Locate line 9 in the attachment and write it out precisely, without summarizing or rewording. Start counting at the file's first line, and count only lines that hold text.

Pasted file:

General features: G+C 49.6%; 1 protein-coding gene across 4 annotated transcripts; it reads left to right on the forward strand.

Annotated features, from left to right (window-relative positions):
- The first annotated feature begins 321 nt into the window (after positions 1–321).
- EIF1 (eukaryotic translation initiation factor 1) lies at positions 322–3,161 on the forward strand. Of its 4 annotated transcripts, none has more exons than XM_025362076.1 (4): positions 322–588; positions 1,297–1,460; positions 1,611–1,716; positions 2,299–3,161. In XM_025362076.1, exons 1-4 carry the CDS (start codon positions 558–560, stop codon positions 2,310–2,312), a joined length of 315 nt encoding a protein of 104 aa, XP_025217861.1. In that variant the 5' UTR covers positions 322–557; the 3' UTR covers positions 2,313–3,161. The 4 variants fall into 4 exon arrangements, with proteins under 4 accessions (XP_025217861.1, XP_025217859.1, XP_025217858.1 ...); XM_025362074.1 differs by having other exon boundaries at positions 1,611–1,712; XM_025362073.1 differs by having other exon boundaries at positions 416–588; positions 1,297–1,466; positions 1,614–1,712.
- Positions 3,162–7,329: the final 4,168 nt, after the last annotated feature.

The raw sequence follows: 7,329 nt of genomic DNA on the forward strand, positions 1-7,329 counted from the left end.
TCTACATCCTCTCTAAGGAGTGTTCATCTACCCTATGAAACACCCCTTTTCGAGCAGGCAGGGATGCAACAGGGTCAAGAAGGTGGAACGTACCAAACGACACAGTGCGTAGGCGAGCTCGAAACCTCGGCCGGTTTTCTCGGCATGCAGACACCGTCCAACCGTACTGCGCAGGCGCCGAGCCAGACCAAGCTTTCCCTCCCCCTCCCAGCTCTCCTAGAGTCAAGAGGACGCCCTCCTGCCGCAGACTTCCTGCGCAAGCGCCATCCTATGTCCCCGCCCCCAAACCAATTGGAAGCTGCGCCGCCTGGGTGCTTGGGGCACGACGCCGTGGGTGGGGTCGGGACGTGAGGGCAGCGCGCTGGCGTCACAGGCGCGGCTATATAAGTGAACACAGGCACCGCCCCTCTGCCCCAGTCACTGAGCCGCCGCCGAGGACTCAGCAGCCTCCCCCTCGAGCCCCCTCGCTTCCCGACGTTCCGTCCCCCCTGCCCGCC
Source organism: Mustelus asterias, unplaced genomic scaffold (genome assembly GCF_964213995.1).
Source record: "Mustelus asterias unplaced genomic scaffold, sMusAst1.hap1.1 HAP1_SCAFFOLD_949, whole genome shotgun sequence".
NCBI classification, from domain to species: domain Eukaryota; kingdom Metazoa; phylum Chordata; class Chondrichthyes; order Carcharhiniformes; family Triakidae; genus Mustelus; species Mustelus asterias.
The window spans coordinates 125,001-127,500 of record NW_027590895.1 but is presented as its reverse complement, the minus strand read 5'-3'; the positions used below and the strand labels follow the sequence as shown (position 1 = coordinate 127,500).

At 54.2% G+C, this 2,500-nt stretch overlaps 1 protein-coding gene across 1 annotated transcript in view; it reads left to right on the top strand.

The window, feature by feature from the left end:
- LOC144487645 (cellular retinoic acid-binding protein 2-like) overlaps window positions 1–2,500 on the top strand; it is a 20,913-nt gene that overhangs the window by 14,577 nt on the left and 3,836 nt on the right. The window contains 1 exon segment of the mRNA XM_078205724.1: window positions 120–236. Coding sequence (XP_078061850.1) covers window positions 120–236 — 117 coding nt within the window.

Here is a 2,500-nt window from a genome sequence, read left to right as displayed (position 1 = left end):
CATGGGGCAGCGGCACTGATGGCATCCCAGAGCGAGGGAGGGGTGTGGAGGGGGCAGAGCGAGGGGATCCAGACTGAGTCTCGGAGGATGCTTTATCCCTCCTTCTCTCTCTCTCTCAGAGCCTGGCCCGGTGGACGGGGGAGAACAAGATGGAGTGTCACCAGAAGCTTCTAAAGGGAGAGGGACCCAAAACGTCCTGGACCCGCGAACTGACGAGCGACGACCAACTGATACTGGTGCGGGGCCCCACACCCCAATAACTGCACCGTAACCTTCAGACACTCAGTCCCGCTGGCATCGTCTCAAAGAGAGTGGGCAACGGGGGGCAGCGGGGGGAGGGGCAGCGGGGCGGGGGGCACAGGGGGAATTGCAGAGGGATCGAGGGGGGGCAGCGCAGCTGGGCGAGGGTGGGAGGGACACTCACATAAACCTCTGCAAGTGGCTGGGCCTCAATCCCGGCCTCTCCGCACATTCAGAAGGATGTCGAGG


Source record: "Mustelus asterias unplaced genomic scaffold, sMusAst1.hap1.1 HAP1_SCAFFOLD_949, whole genome shotgun sequence".